A story by Grow House Grow designer, Katie Deedy:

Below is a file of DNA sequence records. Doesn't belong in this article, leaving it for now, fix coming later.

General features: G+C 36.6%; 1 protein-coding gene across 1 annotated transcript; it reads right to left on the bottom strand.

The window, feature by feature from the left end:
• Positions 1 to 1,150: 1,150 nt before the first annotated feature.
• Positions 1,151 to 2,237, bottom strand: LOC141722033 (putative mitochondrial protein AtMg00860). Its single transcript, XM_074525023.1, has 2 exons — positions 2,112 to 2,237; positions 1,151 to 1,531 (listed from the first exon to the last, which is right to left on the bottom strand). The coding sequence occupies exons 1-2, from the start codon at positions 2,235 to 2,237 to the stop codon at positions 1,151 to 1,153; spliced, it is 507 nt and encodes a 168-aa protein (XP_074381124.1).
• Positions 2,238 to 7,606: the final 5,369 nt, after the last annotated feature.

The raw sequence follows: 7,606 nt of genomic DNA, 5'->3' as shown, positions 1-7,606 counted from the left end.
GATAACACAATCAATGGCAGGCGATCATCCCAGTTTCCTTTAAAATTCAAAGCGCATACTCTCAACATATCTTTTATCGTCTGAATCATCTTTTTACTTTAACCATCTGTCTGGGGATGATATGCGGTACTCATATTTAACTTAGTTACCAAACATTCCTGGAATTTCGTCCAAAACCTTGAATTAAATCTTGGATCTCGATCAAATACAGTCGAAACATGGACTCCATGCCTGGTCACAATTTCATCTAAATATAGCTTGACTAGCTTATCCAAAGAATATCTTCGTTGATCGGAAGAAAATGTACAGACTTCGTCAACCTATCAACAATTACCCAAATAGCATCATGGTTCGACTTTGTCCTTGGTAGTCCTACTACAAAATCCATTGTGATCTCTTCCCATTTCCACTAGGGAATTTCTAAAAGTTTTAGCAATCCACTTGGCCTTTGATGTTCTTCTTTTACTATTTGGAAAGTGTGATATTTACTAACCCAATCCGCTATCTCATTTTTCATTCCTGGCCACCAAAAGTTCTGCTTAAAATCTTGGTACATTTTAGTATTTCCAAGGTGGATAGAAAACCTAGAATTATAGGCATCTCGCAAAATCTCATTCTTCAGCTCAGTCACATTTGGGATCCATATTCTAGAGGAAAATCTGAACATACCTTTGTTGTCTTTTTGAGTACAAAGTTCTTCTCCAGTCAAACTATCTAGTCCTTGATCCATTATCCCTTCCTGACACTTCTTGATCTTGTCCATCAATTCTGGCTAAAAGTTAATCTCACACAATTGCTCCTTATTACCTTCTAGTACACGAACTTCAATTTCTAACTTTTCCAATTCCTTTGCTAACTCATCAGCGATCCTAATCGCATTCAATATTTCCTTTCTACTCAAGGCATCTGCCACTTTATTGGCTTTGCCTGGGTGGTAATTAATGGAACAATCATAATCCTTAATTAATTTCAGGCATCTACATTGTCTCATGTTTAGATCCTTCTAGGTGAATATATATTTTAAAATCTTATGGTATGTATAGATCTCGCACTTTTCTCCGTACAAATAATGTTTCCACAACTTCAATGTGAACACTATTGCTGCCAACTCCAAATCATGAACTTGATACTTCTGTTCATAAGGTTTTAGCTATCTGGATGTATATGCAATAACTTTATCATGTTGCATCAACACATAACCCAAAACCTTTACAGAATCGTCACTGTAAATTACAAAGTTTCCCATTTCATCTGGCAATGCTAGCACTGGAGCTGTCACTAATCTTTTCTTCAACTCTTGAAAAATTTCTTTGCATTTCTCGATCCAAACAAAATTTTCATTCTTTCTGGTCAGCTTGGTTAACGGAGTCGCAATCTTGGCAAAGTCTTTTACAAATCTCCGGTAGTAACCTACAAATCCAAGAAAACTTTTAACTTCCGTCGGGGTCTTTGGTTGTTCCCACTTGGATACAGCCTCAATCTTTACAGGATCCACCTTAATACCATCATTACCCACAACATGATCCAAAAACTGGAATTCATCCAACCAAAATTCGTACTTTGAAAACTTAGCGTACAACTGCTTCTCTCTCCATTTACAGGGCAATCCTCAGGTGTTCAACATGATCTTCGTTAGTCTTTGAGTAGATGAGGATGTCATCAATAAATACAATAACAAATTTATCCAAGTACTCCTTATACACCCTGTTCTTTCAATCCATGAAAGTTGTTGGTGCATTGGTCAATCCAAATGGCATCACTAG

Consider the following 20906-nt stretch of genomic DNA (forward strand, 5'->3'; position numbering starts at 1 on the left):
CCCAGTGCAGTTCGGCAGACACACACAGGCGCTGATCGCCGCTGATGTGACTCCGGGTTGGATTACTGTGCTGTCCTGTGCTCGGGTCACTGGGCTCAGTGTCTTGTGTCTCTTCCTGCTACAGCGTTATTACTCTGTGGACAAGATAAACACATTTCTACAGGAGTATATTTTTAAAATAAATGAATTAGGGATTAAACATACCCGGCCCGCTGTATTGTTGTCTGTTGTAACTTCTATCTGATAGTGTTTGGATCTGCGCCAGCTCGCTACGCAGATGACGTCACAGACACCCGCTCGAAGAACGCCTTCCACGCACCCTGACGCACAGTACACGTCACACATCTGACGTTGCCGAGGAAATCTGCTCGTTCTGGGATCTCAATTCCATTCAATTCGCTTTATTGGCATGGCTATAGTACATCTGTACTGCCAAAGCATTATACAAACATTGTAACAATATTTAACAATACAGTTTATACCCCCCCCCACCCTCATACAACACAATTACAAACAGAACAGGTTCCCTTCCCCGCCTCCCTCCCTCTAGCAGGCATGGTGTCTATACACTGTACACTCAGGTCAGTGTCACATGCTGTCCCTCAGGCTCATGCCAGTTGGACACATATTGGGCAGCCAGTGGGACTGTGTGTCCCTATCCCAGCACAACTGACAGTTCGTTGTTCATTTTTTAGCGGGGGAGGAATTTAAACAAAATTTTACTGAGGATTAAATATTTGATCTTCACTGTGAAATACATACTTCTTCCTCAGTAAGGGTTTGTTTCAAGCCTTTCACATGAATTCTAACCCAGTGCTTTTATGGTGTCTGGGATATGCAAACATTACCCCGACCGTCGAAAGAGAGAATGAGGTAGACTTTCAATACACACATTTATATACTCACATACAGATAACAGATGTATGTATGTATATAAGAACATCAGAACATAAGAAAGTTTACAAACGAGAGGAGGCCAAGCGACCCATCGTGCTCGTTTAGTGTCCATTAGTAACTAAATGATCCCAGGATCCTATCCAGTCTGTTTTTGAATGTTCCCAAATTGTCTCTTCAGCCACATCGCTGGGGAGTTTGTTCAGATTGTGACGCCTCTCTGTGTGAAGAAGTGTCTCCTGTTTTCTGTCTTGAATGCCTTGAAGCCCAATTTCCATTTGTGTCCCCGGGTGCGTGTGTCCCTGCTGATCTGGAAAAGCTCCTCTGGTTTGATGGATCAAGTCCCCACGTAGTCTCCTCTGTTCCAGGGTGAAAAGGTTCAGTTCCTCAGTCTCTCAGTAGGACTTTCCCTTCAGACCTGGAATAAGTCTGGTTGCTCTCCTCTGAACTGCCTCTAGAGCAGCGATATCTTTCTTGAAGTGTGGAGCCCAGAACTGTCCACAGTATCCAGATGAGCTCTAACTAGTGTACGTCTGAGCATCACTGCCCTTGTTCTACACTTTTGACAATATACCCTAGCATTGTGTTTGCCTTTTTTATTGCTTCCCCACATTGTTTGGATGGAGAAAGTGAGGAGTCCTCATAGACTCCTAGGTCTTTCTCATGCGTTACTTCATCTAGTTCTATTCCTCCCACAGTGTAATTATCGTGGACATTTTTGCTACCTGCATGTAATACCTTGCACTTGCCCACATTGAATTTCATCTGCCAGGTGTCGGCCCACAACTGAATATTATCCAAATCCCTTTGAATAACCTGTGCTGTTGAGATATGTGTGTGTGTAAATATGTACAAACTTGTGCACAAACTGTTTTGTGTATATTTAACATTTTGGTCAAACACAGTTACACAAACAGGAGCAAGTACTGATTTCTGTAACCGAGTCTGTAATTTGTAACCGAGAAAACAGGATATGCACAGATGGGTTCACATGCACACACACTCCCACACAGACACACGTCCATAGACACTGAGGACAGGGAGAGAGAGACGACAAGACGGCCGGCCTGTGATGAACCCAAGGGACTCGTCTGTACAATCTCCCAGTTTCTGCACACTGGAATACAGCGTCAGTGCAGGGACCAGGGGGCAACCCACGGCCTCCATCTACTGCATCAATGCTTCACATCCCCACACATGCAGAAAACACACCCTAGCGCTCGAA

"Jeanne Villepreux-Power (1794-1871) has been heralded as the "mother" of aquariophily, and was a pioneering female macalogist (the study of mollusks). Raised in the small village of Juillac, France, she made her way into the world at the age of 18 by walking to Paris where she became an accomplished dressmaker. She achieved initial fame following the celebrated creation of a wedding gown for a Bourbon princess; this led to an advantageous marriage to James Power, a wealthy English merchant who took her to Sicily where they resided for over two decades. Freed from the constraints of supporting herself, Jeanne was able to cultivate her love of the natural world, particularly the rich ocean life that surrounded her on the island. She immersed herself in the landscape, spending her days collecting and recording everything from shells and fossils to insect wings. In order to strengthen her scientific observations, Jeanne invented what is now her most famous achievement: the world's first aquarium. Three different models were developed to aid in her delicate work: the first, a "classic" glass aquarium, was built for study within her home. Two more, both anchored in the nearby sea, were of glass surrounded by protective cages. One housed smaller mollusks, while the second could be dropped to different depths to accommodate larger mollusks. Among Jeanne's distinguished discoveries were the unusual mating habits of the Argonauta argo (a species of octopus that was of particular interest to her, and one that fueled over 11 years of her studies), as well as her suggestion that rivers suffering from a loss of aquatic life could be repopulated by introducing tank-raised fish to sustainable levels. As a scientist she was accepted as the only female member of the Catania Accademia, was an affiliate of over a dozen other academies, and was the author of numerous scholarly papers. Jeanne's pattern traces her steps from humble, lace-stitching tailor to her hard-won aquatic scholarship, embodied in an elegant, ascending mollusk scallop."